This season of winter, post holidays, is beginning to take shape. It’s been filled with selling Girl Scout cookies, making Pinewood Derby cars, and registering for summer camps. We’ve got 100 boxes of cookies in our living room, and three summer camps marked on our calendar. There’s also a retired Pinewood Derby car on the dining room table.
This weekend was the boy’s first Pinewood Derby- that annual Cub Scout event where parents and sons learn about woodworking, with some laws of physics thrown in for good measure. We got our kit after the holidays, Leilan went to the workshop on how to chisel this rectangular block down into a racing machine, and the boy gave input on the shape. We went and picked out some neon painted and Andrew had fun painting each side a different color. We added some weight to it, because apparently, that’s a thing. He lined up with his pack members and got his car weighed, and then the following day, he showed up to race.
Thirty-two boys were competing in a charted out race plan. Six boys per race (and one race of two), and an elimination process that involved scoring. Even if your car was last, you’d still get to race four times. The idea of multiple runs is a nice one, because after all the work that goes into the cars, it would stink to be eliminated right out of the gate.
During Andrew’s first race, his car didn’t quite cross the finish line. His face fell. During the second race, it didn’t fare any better. He kept his cool though, busying himself with a snack and a friend. When it was his turn again, he looked at me and said, “I’m not going to watch this one because I’m going to lose again.” Which is both insightful and at the same time heartbreaking to hear from a six year old who loves race cars.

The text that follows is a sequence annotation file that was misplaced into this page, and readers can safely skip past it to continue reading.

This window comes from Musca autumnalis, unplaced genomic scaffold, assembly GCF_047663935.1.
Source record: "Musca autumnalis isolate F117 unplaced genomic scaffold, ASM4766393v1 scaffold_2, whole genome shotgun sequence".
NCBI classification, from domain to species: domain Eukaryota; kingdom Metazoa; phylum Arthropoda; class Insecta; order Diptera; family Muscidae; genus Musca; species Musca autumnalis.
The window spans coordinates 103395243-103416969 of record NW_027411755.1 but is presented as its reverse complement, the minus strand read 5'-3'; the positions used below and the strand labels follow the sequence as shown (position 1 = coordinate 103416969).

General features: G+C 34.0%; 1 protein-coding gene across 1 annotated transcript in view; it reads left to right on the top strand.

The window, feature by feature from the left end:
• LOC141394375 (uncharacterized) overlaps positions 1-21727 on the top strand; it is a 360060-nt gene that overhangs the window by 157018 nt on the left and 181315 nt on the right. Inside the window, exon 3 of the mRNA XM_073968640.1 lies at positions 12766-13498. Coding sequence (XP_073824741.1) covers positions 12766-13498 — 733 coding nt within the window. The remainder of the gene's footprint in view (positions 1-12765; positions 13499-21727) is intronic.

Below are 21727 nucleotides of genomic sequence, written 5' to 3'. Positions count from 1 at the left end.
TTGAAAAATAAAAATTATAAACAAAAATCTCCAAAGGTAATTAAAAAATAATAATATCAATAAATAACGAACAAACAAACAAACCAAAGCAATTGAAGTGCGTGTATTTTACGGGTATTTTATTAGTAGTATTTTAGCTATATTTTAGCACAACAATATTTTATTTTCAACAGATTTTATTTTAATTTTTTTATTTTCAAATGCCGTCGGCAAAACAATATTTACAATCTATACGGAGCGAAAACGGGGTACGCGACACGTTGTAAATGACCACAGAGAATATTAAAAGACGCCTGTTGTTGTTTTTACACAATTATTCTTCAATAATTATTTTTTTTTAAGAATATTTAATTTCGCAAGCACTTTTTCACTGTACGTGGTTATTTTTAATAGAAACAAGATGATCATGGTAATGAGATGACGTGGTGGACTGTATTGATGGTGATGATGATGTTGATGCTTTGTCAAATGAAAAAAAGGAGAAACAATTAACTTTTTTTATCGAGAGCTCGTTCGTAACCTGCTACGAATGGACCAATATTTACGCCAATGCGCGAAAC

He was bummed when he was eliminated, but he wasn’t surprised when it happened. He was fully aware that he was in last place- his car didn’t beat a single other car. Thankfully at this age, kids are self-centered enough to not really notice who loses- they really only care if they’re going to be eliminated in the near future or not. It’s a long two-hour event when you’re done in the first fifteen minutes. But he never once asked to go home.
He rooted for his friend, whose car had an easier time on the track, and he busied himself with taking videos of the race track (all that You Tube watching is good for something). When it was over, I found him playing with his car in the hallway, telling me to watch the stunts it could do. “You know mom, this isn’t really a race car. It’s more of a stunt car.”
He ran out to the van with almost as much enthusiasm as he did upon arriving, and my heart was more full than it was when we left home. He carried himself so well, rolled with the situation so maturely, and realized (maybe more than I did) that it wasn’t so much about winning or losing as it was about the experience.
It stinks to lose, and it stinks to not get what you want. It’s hard when it’s just the luck of the draw, and it’s harder when you see a situation that you can’t fix in any way. I think it’s doubly hard when you see it happen to someone you love, especially a six-year-old someone.
Of course there will be more lost baseball games and soccer games, science fairs where he doesn’t place and plays where he isn’t cast. There are going to be class elections he doesn’t win, and scholarships he doesn’t receive and colleges he’s not accepted into. Hopefully Saturday gave him some experience in how to deal with life’s disappointments gracefully. And, like we told him after he was eliminated, there’s always next year…